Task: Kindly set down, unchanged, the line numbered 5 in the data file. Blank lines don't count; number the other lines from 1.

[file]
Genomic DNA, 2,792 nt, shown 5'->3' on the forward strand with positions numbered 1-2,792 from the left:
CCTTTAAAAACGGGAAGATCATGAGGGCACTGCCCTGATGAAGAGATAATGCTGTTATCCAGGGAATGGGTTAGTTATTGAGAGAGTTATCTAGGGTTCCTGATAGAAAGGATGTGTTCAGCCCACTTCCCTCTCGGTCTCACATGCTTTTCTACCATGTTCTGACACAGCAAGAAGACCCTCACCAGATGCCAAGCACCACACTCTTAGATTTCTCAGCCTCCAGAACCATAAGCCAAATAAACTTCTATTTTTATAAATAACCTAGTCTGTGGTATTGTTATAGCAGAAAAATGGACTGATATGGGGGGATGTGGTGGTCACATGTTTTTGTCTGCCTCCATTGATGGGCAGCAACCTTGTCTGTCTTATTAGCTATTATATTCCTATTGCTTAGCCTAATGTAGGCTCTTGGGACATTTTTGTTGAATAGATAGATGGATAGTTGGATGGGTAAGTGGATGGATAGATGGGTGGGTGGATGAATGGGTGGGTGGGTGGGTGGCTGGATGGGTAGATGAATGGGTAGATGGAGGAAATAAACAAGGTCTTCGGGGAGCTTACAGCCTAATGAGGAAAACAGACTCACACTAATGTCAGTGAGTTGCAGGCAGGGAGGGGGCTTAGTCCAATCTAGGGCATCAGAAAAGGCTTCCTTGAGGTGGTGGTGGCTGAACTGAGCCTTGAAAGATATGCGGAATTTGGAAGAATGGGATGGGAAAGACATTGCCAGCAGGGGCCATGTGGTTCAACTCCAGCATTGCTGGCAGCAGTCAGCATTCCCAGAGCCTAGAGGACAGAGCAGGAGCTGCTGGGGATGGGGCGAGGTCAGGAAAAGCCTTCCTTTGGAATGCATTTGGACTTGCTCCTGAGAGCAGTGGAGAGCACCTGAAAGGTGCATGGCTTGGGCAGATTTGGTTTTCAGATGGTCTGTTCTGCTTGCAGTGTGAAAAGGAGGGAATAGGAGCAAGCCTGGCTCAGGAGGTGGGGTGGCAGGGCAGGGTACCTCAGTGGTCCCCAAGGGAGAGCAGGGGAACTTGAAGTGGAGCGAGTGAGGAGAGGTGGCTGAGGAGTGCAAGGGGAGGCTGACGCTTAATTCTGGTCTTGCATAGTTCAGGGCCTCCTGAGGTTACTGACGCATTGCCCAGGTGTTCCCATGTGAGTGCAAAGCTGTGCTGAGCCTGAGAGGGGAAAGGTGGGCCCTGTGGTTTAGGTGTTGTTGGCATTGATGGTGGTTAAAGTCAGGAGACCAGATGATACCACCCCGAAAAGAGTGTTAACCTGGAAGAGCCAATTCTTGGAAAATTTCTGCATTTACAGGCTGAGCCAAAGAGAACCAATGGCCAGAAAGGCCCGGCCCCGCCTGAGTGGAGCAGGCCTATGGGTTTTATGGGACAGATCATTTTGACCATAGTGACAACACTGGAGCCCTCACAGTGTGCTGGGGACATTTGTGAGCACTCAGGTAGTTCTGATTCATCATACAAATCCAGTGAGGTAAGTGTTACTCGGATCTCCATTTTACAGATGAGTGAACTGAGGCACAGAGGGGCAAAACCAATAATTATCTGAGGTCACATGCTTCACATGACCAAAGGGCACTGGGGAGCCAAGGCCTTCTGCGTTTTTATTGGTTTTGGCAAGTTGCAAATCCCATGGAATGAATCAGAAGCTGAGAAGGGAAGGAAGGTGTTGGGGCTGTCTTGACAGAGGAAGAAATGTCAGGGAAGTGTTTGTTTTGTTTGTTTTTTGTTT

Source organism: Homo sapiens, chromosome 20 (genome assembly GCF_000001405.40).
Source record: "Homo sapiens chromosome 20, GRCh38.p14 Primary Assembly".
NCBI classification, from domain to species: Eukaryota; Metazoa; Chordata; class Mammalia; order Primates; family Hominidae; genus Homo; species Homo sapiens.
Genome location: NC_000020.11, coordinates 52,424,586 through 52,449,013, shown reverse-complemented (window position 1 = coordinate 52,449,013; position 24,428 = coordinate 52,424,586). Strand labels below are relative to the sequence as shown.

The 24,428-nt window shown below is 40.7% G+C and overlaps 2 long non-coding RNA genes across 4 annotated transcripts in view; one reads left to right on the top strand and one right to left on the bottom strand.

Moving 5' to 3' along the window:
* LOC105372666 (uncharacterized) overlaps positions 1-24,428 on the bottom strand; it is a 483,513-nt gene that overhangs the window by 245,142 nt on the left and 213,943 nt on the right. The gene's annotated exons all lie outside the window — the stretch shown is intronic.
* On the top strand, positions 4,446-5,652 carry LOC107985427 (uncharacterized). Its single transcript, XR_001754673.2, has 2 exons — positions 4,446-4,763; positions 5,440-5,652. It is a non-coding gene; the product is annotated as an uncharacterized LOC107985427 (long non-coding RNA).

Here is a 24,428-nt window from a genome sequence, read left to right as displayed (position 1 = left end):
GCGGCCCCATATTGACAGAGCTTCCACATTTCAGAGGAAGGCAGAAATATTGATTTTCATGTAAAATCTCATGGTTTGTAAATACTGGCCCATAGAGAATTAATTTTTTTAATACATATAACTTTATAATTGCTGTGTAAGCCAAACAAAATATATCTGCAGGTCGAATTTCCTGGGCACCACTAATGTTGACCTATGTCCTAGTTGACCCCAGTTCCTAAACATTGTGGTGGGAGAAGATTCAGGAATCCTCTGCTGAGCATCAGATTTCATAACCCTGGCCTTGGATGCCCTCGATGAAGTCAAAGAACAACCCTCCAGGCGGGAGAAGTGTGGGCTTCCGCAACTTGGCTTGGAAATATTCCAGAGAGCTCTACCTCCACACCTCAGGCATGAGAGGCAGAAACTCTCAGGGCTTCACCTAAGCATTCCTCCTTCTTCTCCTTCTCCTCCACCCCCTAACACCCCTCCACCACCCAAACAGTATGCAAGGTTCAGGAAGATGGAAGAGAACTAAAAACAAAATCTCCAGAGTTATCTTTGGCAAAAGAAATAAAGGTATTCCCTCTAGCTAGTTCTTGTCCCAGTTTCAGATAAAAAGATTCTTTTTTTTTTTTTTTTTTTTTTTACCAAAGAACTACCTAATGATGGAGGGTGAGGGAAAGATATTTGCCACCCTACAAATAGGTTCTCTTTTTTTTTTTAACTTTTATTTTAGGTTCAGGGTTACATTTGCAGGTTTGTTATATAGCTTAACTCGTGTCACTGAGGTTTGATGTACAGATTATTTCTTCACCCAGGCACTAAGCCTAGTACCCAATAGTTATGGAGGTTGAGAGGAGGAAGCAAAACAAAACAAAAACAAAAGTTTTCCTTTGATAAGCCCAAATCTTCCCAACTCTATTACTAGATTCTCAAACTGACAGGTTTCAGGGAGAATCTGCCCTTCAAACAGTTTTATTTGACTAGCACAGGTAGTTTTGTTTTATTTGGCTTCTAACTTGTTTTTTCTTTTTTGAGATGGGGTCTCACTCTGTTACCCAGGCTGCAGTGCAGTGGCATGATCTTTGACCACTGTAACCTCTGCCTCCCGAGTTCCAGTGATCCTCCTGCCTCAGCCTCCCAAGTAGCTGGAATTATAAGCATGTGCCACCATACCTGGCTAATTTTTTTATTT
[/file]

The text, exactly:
NCBI classification, from domain to species: Eukaryota; Metazoa; Chordata; class Mammalia; order Primates; family Hominidae; genus Homo; species Homo sapiens.